Tracks being recorded can use ASIO Guard, if monitoring is disabled.
The current engine uses physical cores for time-critical processing and virtual cores for ASIO Guard / non-time-critical processing.

As sometimes an image says more than a thousand words, in the attachments you can see: 20 seconds (2 leftmost squares) with no tracks selected, 20 seconds with all tracks recording (no monitoring enabled) and 20 seconds with all of the tracks having monitoring enabled.

Thanks Fabio. Given my specific scenario, 2 audio files, 2 VSTis, a couple of plugins, compared to the relative power of my system, it would seem then that I am somehow over-taxing the ASIO component on just these particular individual tracks, right?

So basically, my Cubase VST performance meter that’s showing 20% overhead is only showing the overhead for THOSE tracks, it’s not actually showing the correct overhead for adding new tracks. For new tracks, I presume I have a 100% overhead, at least until I fill up all my cores and threads with stuff.

But if that’s the case, wouldn’t the CPU cores or threads that I AM currently using show 80% utilization, like what my ASIO performance meter is telling me? Because my CPU performance on all cores is barely moving, as far as I can tell.

You’re basically just loading part of your resources, cores in this case, and the load you see in VST Performance is that of your busiest thread (while a few of them just sit watching a couple do all the work :smiley: ).
While you keep adding tracks and effects, it gets closer to showing what you are actually left with in total, as all cores get progressively ‘filled up’.

It might be worth mentioning that the cost of thread synchronisation is very high with light loads, while with high loads actual processing becomes the predominant part.
In short: with such a small project, you might actually see a lower load with HT disabled. Not recommending to disable it, just mentioning it.
If you keep on build up on that project, you might see very small variations while you keep on adding.

The OS CPU meter does not show 80% because as discussed it does not take into consideration the driver constraints, latency above all.
If you were to use a high latency, then the VST Performace and the CPU performance should show similar, or at least close enough values - the more you lower the latency, the higher VST will be compared to CPU.

As Fabio has pointed out, there isn’t necessarily anything unusual in what you’re observing. I’ll just mention that the Performance window often gives more insight into situations like this than the info line cpu meter you’re looking at. Also, temporarily turning off asio guard sometimes helps one make more sense of what the meter is showing. Also, the plugins you’re using may be constrained by resources other than cpu. Finally, I’ll mention, especially with asio guard and multicore processing, the performance meter doesn’t really show a measure of capacity utilization. Back in the days of single core processors, that meter was a simple thing to interpret, but that’s no longer the case :slight_smile:.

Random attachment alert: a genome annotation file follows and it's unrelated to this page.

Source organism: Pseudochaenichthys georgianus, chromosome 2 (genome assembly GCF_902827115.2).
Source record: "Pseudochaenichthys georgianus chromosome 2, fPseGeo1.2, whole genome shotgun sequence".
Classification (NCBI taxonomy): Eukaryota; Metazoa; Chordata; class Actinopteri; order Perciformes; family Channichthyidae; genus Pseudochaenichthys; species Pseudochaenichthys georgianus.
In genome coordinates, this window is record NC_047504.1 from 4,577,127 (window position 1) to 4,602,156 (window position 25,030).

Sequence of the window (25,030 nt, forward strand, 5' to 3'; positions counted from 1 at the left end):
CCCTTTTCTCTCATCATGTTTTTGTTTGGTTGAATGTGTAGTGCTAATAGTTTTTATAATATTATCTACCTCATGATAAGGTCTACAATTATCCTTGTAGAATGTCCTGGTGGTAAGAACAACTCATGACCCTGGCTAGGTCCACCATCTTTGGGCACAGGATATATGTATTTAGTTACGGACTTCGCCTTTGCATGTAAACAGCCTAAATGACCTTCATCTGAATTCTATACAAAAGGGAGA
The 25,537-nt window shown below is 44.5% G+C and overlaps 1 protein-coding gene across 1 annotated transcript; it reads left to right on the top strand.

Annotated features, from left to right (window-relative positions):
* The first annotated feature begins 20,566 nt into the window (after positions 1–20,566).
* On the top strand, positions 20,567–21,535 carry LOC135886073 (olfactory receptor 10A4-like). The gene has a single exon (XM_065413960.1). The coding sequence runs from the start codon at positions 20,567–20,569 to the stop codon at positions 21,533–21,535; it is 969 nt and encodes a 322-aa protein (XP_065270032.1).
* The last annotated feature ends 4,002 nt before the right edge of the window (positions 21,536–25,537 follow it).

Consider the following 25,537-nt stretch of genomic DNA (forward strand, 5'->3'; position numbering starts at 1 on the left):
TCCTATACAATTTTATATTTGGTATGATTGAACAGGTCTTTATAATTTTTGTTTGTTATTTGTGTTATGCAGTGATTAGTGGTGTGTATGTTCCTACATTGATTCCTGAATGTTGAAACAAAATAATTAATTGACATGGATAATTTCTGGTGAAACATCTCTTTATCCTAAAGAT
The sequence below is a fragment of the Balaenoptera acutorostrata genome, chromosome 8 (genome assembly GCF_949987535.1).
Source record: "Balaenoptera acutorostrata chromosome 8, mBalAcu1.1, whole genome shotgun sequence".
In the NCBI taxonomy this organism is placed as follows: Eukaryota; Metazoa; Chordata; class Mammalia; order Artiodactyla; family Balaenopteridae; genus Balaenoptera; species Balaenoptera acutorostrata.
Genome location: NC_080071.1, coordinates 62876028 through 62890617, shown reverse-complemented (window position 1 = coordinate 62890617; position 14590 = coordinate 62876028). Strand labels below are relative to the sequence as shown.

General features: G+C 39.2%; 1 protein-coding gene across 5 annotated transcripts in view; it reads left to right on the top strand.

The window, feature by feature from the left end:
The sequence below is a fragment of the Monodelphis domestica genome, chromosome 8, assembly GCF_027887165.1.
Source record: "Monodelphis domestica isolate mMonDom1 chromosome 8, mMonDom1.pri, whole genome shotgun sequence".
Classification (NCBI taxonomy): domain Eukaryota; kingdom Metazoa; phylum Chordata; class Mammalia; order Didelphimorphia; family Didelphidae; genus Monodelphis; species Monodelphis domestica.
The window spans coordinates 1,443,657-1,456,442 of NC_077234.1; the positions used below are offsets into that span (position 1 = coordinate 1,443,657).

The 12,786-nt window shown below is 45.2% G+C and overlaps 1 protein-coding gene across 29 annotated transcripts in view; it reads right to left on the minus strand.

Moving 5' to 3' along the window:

Thank you, gents. Makes much more sense.

It’s a relief knowing that my system doesn’t need some major overhaul.

This page is now bookmarked. I’m sure I’ll have to refer back.

Thinking through this, computer performance is like a group of people working on a project - where everyone is working at 100% capacity, but some people have more to do. So while those people are working to finish up their bits, the other folks have to sit around and twiddle their thumbs, doing nothing. So there’s no way to max out this entire group of people to 100% efficiency… UNLESS, of course, everyone helps each other out at ALL times… which, as we’ve all learned at some point or another, is massively inefficient. You lose time explaining what you’re doing to people, and you just get frustrated.

But if anything could eventually do this, it would be a computer… I guess.

Still, the act of coordinating moving parts seems like it will always have limits - always something waiting for something else.

Huh… I guess I’ll go off now and have a good cry that my computer will never EVER show 100% CPU utilization. :frowning:
…except for that dang VST Performance meter. :slight_smile:

We’ve sent so many views to this vid over the years…lol :laughing:

Or something :slight_smile:.

Same here. I have the Asus Proart z490 proart mobo, 2 nvme drives and intel i9 10850k processor with 128g RAM and my files from Cubase 10.5 on my laptop with an i7 chip and 32 gigs of RAM are choking on my new Desktop supermachine. Iy even chokes with much smaller files. I am baffled

I found this article “if you have more than 7 cores on your CPU then ASIO-Guard fails when you arm too many tracks and some VST instrument tracks are included in those armed tracks” https://www.reddit.com/r/cubase/comments/ilegxh/105_one_major_issue_asioguard_multicore_support/